Arch Linux is a GNU/Linux distribution that started in 2002 with the goal of being simple. Unlike distributions such as Ubuntu, Arch takes the position that the complexities of setting up a GNU/Linux box, such as adding a new service to run at boot time, configuring servers, etc., should be left out in the open rather then adding complexity by hiding these activities under configuration tools.
Getting Arch and Following up the Install
The install process is nicely written up in the official wiki. When the install is complete, you are left with a minimal installation of Arch Linux. And it is up to the user to install the needed packages. From this point, you could go for a pure command line environment and save all the resources that a fancy GUI uses or you could install Gnome, KDE, *Box, etc., and enjoy a nice desktop environment. The aforementioned wiki also contains many how-to’s on various customizations and third party software for usage in Arch.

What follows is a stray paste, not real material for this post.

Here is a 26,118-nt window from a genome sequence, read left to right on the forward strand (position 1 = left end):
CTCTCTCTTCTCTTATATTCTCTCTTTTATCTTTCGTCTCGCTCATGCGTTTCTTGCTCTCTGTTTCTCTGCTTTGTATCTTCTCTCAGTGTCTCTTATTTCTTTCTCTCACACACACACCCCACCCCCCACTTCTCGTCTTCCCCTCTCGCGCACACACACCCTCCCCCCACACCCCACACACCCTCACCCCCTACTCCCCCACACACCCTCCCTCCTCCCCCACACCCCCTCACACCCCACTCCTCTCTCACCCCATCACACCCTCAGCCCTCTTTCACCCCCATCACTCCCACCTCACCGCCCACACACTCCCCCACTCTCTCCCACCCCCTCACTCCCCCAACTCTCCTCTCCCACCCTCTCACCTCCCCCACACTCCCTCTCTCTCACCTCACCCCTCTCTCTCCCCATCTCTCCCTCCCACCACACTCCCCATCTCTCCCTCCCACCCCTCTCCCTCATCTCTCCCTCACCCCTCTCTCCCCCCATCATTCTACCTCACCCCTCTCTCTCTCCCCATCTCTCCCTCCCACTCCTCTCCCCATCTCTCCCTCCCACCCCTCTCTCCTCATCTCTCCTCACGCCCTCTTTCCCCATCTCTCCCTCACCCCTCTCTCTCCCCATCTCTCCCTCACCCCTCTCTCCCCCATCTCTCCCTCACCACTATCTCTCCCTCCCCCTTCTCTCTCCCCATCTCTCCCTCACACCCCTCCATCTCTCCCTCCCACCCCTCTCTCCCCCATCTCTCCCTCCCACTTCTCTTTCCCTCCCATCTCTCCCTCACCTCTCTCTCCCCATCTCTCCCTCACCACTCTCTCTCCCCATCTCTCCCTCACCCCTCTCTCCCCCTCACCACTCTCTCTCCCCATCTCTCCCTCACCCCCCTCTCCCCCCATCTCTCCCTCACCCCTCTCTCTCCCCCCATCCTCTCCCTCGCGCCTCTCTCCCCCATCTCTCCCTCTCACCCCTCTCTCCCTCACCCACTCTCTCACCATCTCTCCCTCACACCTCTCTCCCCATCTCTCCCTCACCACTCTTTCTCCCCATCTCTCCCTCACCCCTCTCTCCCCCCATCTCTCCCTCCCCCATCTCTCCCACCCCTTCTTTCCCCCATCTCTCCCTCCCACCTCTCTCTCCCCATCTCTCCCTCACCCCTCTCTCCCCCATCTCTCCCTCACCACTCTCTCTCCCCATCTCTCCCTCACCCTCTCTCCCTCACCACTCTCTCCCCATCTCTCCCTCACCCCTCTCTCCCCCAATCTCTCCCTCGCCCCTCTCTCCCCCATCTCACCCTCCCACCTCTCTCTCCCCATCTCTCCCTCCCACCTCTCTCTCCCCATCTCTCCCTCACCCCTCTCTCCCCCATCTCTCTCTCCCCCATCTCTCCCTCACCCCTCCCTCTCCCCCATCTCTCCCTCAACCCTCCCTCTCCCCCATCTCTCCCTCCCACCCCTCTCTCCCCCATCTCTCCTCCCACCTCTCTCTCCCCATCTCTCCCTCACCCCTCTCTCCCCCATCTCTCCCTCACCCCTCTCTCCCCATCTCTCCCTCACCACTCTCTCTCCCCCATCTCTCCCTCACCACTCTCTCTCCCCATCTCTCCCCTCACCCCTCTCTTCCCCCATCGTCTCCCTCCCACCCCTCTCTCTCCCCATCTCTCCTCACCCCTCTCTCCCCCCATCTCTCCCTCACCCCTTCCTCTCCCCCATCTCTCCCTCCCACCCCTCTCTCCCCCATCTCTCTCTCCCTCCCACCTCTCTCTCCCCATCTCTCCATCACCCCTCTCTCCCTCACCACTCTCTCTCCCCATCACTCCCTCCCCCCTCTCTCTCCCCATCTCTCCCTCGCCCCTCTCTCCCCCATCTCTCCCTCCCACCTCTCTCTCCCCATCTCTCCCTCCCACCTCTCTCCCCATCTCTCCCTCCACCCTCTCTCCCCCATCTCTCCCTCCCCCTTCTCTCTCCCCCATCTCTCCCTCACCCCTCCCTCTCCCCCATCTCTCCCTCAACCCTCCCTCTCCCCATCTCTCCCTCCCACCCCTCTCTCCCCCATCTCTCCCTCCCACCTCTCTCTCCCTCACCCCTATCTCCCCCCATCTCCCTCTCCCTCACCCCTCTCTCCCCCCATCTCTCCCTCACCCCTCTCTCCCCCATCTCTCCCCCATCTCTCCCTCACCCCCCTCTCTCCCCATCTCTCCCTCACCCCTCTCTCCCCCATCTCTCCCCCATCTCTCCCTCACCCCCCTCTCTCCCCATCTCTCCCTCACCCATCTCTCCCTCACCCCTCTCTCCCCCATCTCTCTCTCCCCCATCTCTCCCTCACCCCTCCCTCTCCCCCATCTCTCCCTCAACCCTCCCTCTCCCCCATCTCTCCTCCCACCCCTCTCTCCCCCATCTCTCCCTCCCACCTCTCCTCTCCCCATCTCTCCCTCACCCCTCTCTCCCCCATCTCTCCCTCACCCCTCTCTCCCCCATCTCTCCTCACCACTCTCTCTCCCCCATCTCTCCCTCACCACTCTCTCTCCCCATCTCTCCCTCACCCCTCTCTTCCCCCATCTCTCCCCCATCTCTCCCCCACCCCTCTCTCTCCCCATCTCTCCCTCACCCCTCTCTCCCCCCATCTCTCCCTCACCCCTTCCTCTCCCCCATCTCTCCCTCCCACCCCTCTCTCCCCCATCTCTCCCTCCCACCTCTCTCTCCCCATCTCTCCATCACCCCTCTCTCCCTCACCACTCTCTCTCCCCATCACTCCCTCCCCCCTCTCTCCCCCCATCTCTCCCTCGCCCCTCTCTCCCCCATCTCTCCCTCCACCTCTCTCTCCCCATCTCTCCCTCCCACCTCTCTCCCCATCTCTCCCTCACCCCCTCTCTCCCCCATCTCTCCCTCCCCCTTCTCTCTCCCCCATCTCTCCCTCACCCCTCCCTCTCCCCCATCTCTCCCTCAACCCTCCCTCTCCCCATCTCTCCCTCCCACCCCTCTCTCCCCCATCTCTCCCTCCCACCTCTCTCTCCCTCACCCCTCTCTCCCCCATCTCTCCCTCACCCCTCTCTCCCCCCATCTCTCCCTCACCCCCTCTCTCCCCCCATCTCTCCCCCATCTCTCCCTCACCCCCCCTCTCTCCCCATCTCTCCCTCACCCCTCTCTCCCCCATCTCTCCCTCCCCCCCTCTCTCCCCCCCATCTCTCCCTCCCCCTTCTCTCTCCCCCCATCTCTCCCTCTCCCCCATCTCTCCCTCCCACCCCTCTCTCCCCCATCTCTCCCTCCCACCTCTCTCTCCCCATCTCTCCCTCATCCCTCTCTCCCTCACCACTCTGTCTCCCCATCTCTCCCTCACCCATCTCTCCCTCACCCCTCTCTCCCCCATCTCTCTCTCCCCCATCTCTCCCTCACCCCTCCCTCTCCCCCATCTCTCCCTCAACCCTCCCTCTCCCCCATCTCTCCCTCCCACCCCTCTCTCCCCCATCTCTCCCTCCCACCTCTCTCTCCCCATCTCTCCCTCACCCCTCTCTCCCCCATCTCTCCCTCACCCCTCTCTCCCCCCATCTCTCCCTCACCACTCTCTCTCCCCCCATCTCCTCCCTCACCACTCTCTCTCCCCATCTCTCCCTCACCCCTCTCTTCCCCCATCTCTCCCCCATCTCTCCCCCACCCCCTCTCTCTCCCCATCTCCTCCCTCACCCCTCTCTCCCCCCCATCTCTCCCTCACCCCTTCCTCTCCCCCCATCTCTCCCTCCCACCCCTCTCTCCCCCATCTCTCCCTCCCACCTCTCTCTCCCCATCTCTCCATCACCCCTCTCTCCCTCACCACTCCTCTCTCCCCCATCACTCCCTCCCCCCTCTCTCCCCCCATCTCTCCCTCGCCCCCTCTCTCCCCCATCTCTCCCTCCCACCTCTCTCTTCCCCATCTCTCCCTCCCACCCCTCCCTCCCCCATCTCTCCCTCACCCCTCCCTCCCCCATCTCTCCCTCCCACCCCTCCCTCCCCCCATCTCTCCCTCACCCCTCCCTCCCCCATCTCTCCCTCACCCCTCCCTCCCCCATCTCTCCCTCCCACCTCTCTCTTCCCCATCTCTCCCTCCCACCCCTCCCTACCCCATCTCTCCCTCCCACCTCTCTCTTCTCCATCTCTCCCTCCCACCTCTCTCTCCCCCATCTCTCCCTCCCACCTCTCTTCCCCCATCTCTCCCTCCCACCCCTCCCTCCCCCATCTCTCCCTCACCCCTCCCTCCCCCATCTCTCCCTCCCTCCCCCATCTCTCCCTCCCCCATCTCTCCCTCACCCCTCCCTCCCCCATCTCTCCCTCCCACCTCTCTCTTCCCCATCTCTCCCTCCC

Arch Linux packages a tool called Pacman. For those familiar to Ubuntu/Debian’s apt-get or Gentoo’s emerge, Pacman will not take long to learn. Similar to other package manager tools, the local repository of package information needs to be refreshed occasionally via “
pacman –Sy.” After updating the repository, a user can issue “pacman –Su” to see if any installed packages have any updates available. Other common commands are:
To install new packages:
pacman –S <packageName>
To remove a package:
pacman –D <packageName>
To search for a package:
pacman –Ss <search expression>
Arch Linux is definitely not built for GNU/Linux beginners. Packages that require configuration after install lack the pretty setup helpers and safe defaults that Ubuntu provides. However, for those that have worked with a command line and have some knowledge of how Linux works, terminology, etc., will find an easily customizable GNU/Linux distribution.